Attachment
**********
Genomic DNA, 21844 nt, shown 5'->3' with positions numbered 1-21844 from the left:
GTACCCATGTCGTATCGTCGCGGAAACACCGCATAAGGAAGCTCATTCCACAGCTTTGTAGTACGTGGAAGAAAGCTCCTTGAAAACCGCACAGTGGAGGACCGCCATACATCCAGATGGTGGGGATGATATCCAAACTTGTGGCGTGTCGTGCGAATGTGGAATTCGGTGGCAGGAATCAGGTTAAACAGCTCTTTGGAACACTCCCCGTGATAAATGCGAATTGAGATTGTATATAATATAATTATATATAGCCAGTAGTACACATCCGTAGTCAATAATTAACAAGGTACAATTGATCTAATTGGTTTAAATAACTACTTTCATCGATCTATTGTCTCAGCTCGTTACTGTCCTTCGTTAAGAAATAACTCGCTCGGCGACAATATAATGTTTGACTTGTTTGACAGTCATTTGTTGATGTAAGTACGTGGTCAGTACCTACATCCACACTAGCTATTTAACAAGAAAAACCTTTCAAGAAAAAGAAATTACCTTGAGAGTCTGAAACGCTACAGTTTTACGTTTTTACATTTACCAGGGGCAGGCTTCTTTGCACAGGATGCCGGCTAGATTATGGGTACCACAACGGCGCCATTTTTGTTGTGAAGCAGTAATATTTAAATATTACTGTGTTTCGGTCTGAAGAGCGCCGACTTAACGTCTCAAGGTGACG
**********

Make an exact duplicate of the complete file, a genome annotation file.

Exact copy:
Genomic DNA, 21844 nt, shown 5'->3' with positions numbered 1-21844 from the left:
GTACCCATGTCGTATCGTCGCGGAAACACCGCATAAGGAAGCTCATTCCACAGCTTTGTAGTACGTGGAAGAAAGCTCCTTGAAAACCGCACAGTGGAGGACCGCCATACATCCAGATGGTGGGGATGATATCCAAACTTGTGGCGTGTCGTGCGAATGTGGAATTCGGTGGCAGGAATCAGGTTAAACAGCTCTTTGGAACACTCCCCGTGATAAATGCGAATTGAGATTGTATATAATATAATTATATATAGCCAGTAGTACACATCCGTAGTCAATAATTAACAAGGTACAATTGATCTAATTGGTTTAAATAACTACTTTCATCGATCTATTGTCTCAGCTCGTTACTGTCCTTCGTTAAGAAATAACTCGCTCGGCGACAATATAATGTTTGACTTGTTTGACAGTCATTTGTTGATGTAAGTACGTGGTCAGTACCTACATCCACACTAGCTATTTAACAAGAAAAACCTTTCAAGAAAAAGAAATTACCTTGAGAGTCTGAAACGCTACAGTTTTACGTTTTTACATTTACCAGGGGCAGGCTTCTTTGCACAGGATGCCGGCTAGATTATGGGTACCACAACGGCGCCATTTTTGTTGTGAAGCAGTAATATTTAAATATTACTGTGTTTCGGTCTGAAGAGCGCCGACTTAACGTCTCAAGGTGACG